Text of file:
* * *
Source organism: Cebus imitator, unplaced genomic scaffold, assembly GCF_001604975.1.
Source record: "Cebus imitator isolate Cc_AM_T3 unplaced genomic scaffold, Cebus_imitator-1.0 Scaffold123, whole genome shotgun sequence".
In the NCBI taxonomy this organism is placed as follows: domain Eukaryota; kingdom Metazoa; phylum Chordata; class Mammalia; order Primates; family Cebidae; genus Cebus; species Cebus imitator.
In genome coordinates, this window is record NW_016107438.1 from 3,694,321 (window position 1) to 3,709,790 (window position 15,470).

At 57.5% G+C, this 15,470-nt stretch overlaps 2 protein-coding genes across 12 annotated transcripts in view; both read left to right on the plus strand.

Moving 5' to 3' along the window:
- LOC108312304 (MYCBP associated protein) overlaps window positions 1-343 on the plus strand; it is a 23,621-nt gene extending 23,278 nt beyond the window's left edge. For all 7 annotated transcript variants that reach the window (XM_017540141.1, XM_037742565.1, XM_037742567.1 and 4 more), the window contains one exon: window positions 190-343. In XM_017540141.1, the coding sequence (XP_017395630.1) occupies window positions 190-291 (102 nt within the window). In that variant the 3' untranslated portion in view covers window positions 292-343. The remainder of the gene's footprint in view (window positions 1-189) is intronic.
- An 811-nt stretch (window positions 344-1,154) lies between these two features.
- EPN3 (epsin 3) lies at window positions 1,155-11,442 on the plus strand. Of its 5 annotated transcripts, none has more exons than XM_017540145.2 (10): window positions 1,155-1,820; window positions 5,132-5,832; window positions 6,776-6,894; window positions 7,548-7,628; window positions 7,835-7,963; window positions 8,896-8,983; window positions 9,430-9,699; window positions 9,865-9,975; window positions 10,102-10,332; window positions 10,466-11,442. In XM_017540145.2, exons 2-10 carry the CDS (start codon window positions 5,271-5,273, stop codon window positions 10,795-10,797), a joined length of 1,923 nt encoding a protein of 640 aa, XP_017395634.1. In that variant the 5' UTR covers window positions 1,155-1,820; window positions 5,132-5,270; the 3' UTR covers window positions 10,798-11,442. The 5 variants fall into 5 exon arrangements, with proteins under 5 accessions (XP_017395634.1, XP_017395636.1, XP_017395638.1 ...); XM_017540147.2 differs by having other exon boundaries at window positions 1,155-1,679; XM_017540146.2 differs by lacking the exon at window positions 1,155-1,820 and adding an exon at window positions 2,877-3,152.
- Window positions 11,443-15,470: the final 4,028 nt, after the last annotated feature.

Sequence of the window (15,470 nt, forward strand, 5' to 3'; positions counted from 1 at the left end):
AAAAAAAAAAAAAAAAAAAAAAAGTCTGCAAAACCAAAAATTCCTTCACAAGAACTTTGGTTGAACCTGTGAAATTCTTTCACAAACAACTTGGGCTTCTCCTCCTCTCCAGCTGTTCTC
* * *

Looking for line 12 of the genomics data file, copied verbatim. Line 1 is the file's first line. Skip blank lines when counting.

AAAAAAAAAAAAAAAAAAAAAAAGTCTGCAAAACCAAAAATTCCTTCACAAGAACTTTGGTTGAACCTGTGAAATTCTTTCACAAACAACTTGGGCTTCTCCTCCTCTCCAGCTGTTCTC